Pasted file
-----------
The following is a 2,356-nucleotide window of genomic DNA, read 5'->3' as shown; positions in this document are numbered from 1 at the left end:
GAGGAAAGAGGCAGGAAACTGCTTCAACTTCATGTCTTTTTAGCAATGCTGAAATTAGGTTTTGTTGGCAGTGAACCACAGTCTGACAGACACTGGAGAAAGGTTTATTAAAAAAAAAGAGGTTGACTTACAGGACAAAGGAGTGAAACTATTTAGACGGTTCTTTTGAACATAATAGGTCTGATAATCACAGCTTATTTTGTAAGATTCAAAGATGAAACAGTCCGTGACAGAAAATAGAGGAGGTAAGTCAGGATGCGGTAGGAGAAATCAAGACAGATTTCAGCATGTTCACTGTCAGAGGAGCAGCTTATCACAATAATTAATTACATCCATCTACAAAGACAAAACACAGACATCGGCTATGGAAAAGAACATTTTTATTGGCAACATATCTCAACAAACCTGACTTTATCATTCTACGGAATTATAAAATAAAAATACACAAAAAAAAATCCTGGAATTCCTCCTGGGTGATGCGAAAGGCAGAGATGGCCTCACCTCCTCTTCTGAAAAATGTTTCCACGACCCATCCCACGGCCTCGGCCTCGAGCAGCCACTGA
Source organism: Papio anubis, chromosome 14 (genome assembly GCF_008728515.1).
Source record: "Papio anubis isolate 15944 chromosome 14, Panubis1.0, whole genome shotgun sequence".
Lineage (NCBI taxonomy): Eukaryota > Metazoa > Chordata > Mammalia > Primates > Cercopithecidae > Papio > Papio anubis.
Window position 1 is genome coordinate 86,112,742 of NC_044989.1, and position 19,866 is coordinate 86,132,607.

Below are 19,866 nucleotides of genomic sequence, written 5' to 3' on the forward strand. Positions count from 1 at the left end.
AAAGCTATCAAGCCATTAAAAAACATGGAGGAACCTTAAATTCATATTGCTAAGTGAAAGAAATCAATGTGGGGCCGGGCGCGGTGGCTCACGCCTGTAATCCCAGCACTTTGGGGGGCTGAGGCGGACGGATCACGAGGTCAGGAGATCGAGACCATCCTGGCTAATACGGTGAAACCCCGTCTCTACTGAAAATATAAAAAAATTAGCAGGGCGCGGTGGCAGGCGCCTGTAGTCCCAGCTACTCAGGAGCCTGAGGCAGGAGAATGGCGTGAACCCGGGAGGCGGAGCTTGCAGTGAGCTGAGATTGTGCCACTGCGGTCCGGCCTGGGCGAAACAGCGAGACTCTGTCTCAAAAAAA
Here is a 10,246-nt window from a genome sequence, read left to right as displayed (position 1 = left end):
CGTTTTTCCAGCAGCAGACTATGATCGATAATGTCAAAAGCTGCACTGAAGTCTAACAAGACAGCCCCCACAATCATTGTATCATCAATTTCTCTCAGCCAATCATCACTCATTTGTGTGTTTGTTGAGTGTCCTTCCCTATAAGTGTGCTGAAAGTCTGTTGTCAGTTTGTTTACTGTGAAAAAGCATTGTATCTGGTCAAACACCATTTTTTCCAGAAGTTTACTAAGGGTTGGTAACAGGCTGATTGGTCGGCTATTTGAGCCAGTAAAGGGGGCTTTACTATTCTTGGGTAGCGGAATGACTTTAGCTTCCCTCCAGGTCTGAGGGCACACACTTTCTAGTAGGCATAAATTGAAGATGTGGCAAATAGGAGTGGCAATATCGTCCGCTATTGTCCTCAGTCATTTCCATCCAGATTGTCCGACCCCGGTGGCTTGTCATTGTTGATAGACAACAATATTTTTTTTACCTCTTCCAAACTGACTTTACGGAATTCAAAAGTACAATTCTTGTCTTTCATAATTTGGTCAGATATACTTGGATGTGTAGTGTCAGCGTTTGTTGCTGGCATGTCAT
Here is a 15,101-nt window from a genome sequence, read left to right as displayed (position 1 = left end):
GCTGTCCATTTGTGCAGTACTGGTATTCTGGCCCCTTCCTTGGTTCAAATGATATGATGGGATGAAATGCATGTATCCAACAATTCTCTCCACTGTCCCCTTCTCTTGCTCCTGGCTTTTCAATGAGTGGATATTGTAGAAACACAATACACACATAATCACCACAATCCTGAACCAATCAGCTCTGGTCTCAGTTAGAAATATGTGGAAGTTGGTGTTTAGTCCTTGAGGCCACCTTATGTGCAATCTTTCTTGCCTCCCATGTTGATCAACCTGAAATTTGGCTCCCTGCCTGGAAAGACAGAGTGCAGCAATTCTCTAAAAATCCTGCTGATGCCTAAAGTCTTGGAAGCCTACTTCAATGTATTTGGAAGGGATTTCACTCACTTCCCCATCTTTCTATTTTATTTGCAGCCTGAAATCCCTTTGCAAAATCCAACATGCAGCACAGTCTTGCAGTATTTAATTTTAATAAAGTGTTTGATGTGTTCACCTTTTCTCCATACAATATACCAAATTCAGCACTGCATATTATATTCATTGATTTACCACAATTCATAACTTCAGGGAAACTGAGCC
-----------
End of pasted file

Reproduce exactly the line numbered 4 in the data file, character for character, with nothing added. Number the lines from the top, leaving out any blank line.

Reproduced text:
Source record: "Papio anubis isolate 15944 chromosome 14, Panubis1.0, whole genome shotgun sequence".